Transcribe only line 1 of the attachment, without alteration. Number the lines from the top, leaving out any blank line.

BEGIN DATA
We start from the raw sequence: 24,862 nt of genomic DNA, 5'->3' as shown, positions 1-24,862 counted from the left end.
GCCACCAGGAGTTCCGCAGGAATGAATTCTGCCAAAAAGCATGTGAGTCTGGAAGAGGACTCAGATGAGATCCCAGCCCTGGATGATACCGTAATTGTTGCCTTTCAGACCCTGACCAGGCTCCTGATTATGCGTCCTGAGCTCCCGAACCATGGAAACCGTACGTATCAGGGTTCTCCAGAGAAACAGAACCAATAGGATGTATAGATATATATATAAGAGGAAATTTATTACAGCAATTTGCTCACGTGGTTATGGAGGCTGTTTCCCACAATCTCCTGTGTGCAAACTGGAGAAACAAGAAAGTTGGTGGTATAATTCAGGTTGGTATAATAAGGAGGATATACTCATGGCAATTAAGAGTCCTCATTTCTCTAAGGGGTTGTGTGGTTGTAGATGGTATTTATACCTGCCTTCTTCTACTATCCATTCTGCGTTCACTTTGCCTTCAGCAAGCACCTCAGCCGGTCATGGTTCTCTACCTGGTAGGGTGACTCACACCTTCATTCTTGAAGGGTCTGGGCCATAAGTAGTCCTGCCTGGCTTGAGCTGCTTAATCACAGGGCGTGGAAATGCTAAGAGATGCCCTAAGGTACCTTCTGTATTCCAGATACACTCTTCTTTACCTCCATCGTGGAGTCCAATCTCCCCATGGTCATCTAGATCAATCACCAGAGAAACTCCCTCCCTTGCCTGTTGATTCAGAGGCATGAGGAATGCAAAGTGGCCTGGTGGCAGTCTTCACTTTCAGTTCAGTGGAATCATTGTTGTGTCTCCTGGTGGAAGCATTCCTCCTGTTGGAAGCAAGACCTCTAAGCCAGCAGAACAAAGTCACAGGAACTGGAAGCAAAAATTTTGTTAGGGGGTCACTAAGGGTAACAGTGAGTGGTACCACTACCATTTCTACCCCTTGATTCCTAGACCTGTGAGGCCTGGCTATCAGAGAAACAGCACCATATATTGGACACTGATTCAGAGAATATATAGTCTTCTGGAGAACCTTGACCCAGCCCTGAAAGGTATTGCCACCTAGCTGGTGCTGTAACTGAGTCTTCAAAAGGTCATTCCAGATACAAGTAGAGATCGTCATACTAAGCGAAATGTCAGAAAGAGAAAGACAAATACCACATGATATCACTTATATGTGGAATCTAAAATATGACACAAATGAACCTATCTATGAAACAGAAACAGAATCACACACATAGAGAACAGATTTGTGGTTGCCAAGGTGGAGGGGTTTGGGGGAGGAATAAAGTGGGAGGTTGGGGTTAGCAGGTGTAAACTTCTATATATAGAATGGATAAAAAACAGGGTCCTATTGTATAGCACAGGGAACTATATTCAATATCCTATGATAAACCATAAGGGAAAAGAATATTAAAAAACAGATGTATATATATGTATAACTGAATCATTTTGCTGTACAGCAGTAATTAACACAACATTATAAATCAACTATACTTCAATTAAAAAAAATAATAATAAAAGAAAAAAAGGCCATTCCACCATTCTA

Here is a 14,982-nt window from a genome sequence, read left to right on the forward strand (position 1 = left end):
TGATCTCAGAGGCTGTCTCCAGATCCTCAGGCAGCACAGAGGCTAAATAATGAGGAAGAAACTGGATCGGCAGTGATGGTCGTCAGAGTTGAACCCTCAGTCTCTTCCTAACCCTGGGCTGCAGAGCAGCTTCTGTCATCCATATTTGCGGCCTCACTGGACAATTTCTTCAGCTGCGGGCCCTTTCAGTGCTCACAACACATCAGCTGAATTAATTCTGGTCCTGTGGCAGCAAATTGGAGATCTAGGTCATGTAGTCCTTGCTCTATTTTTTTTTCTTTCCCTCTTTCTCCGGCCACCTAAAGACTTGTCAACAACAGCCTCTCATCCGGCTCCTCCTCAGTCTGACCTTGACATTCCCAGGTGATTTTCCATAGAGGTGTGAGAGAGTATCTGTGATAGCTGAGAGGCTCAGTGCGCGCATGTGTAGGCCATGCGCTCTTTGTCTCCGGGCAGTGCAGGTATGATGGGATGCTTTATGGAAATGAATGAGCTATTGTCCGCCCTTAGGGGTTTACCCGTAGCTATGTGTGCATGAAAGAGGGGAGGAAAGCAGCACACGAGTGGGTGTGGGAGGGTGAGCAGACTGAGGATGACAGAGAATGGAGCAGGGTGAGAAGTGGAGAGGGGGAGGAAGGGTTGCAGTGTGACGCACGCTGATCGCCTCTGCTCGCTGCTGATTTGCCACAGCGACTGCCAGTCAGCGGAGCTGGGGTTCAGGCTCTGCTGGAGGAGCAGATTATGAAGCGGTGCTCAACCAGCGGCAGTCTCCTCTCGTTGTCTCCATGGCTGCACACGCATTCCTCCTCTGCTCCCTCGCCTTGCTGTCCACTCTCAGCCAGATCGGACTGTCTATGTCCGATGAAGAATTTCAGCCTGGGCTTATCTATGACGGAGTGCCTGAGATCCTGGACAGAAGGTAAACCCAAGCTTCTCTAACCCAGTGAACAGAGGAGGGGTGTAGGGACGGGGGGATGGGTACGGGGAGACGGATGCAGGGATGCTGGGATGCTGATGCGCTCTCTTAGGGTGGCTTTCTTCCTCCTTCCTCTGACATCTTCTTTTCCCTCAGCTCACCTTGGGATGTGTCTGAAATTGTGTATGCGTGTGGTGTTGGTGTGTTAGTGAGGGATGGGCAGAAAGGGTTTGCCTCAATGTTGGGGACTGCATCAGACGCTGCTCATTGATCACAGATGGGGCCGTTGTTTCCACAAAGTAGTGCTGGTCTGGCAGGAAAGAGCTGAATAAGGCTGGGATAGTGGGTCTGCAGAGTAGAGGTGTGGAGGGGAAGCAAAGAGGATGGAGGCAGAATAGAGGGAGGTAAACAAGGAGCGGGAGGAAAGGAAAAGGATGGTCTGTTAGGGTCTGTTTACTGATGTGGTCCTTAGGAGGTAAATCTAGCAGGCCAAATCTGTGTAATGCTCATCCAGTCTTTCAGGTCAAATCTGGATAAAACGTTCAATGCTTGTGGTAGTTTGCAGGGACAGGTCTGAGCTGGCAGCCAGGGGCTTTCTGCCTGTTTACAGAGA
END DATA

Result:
We start from the raw sequence: 24,862 nt of genomic DNA, 5'->3' as shown, positions 1-24,862 counted from the left end.